Martin Scorsese am Set von Alice Doesn't Live Here Anymore

Martin Scorsese

September 1 to October 20, 2022
No other living American filmmaker is as significant as Martin Scorsese. Over more than four decades, the director has developed an original, multilayered, and extremely powerful style with an immeasurable influence on world cinema. Several of his works, including Mean Streets (1973), Taxi Driver (1976), Raging Bull (1980), and Goodfellas (1990), are regularly ranked among the great American classics. As an ardent cinephile, Scorsese has also become the most prominent international figurehead for the preservation and dissemination of film history – no less than as Honorary President of the Austrian Film Museum, which will devote a complete retrospective to him in honor of his 80th birthday on November 17, 2022.
Scorsese's passionate love of cinema is directly transposed into the form of his films. His kinetic and sensuous cinematic innovations also stem from the assiduous study of his models: "My whole life has been movies and religion." As a young man, he entered the seminary and, although he ended up becoming a filmmaker instead, the idea of spirituality can be felt in all of his films, culminating most notably in his extraordinary films about Jesus (The Last Temptation of Christ, 1988), the Dalai Lama (Kundun, 1997), and, more recently, Jesuits in 17th century Japan (Silence).
Nearly all of his other protagonists also seek redemption. They are outsiders who are driven and tormented, iconic and broken – from the neurotic macho of his first feature Who's That Knocking at My Door (1965–68) to the undercover informers in The Departed (2006), which earned him an Oscar for best director in 2007, and the life-long criminals in his most recent epic The Irishman. Scorsese's protagonists all fulfill their mission, whatever the price: vigilante Vietnam veteran Travis Bickle in Taxi Driver, would-be comedian Rupert Pupkin in The King of Comedy (1983), world boxing champ Jake LaMotta in Raging Bull, and self-doubting small-time gangster Charlie in Mean Streets (1973), a film that delves deep into the mob world that fascinated Scorsese while growing up in Little Italy.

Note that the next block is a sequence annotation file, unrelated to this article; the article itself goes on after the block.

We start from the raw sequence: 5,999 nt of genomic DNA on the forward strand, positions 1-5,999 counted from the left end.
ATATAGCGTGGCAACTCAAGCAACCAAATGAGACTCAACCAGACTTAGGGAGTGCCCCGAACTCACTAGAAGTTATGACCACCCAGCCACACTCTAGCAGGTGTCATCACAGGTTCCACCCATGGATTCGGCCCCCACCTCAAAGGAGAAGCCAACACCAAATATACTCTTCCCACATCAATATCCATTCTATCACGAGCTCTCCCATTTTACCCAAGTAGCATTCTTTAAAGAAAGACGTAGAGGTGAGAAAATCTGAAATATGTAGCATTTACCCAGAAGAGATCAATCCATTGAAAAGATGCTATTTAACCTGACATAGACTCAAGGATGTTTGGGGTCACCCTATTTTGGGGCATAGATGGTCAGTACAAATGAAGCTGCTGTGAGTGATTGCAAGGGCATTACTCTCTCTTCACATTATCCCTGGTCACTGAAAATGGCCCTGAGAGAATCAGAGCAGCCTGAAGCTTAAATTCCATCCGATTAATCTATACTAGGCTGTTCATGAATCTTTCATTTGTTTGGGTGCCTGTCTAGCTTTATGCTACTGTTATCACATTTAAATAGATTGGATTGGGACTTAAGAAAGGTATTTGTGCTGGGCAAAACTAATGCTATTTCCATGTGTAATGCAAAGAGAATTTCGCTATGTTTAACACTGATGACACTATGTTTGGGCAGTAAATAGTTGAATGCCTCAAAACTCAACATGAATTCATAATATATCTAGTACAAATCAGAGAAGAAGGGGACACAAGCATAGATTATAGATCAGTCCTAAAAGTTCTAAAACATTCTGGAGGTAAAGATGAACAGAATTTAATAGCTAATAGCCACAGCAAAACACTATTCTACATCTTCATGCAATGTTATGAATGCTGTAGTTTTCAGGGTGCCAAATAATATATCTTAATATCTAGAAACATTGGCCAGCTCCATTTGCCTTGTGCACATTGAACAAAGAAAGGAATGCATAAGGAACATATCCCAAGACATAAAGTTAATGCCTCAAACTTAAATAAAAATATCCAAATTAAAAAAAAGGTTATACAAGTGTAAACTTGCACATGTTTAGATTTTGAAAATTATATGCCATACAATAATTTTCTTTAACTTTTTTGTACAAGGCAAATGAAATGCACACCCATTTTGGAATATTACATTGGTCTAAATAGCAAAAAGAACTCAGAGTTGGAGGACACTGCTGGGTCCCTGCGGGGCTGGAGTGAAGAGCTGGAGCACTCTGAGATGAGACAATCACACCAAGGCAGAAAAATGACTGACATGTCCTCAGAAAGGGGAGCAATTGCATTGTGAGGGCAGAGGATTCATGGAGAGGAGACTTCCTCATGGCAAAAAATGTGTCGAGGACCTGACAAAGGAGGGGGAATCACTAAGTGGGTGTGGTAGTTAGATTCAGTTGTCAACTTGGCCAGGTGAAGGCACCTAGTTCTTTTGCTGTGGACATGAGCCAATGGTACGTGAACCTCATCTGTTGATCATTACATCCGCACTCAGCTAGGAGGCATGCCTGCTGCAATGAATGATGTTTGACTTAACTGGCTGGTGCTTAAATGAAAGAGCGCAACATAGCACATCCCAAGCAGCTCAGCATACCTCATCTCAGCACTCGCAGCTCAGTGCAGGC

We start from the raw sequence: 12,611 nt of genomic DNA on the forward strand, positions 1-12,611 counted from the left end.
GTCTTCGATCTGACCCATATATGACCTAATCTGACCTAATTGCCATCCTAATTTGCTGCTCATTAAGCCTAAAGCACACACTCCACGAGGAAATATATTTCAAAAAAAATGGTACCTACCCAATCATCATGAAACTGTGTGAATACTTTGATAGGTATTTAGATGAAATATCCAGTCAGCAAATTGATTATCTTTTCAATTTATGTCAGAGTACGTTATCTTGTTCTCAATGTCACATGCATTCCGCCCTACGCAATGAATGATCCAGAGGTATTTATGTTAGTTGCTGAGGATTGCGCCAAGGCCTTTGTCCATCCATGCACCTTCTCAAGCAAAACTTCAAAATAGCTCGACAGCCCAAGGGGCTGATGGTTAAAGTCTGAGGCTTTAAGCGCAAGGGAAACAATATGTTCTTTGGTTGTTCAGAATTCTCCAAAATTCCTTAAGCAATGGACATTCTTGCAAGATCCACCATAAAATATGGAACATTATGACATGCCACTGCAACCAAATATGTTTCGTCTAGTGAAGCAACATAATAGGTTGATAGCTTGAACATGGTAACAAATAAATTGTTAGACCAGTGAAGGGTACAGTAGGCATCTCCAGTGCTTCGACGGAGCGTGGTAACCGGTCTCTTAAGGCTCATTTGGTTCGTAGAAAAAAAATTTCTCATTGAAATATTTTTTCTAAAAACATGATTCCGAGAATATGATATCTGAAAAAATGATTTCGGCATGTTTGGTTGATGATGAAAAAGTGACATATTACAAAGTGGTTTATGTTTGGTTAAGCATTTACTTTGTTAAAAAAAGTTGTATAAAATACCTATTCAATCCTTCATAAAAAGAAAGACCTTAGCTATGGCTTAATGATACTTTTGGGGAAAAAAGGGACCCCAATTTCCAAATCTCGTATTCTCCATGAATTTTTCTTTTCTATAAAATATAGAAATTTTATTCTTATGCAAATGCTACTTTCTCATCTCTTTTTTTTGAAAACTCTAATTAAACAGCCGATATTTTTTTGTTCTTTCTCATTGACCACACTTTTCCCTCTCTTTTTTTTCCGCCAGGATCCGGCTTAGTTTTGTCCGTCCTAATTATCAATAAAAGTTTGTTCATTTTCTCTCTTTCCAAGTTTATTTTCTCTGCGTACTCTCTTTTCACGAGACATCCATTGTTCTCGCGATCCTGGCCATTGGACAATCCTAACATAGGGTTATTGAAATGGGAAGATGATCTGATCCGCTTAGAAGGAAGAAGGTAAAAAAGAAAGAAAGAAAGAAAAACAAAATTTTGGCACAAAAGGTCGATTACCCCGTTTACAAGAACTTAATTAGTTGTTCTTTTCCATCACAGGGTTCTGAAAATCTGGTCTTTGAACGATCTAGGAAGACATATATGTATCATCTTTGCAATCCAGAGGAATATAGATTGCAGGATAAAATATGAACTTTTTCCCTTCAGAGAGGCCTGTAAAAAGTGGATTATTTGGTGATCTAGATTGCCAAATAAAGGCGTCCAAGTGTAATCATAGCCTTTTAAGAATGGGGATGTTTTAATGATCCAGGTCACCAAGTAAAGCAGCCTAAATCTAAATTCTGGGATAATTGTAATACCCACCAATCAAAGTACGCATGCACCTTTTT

In Mean Streets, it is impossible to separate the filmmaker's energetic virtuosity from the rich psychological portrait of a guilty conscience and the highly detailed, atmospheric representation of the milieu. Scorsese cannot resist the characters' personal contradictions any more so than the contradictions of their social environment, and his films grow out of this friction. Gripping and physical, they are also paradoxically reflective. They portray both "Outer and Inner Space" (to borrow the title of a film by Andy Warhol), observing cinema and the world with equal intensity. A frail child, Scorsese absorbed Hollywood genre movies and Italian Neorealism on television. Thanks to their dual influence, his unique audiovisual genius is already visible in his early shorts: an intuitive use of music, the direct, aggressive character of his mise-en-scène, and his gift for gritty metaphors. Scorsese's five-minute "Vietnam commentary" The Big Shave (1967) simply shows a young man cutting up his face (to cheerful swing music – violence and comedy are by no means mutually exclusive in Scorsese's works, as his comedies clearly demonstrate). 35 years later, in Gangs of New York, a breathtaking tracking shot stands in for the film's conspicuously absent backdrop – the Civil War raging in the heart of America – when we see soldiers boarding a transport ship while coffins are unloaded.
Scorsese's cinema is also a personal reflection on American (and film) history. In his filmography, a subtle delineation of the sociocultural prison that is New York's upper crust in the 19th century (in the masterful melodrama The Age of Innocence, 1993) stands alongside the appropriately ambivalent swan song to the American Dream in 1970s and 80s Las Vegas (in his magnum opus Casino, 1995) and its perverse resurrection as a deceitful, high finance farce in the breathtaking late work The Wolf of Wall Street, whose explosive energy proves Scorsese's creativity has not aged one bit.
This same personal approach also defines Scorsese's important documentary work. Alongside the complete retrospective of his feature films, we will also show three select examples of his documentary work that are available on 35mm and that confirm Scorsese's love of popular music: major concert films with The Band (The Last Waltz) and the Rolling Stones (Shine a Light) as well as the search for the roots of the blues (Feel Like Going Home). Music has always provided the heartbeat to Scorsese's films and he regularly finds new ways of combining sound and image. In New York, New York (1977), he pays homage to Hollywood musicals, in Goodfellas, he keeps pace musically with the story's development, from the effervescent pop sound of the fifties to the psychedelic paranoia of the seventies (wrapping things up with Sid Vicious' punk version of "My Way"), and he stages Raging Bull as a Grand Opera, from the drumming rhythm of the boxing punches accompanied by animal hissing to the screaming matches in aria duets and trios.
Scorsese's exceptional career has been accompanied by several fruitful and long-term collaborations (most prominently with actor Robert De Niro and editor Thelma Schoonmaker), but his own signature has always remained as unmistakable as his obsessions. Traces of self-portraiture can be detected in the compulsive reading of Howard Hughes that he created in The Aviator (2004). Just like Hughes' airplanes or cars designed by Chevrolet, like Bob Dylan's musical poetry or Andy Warhol's art, the "Scorsese Machine" has become an indispensable feature in the history of American culture. (Christoph Huber)

A cooperation within the framework of the Austrian American Partnership Fund of the U.S. Embassy in Austria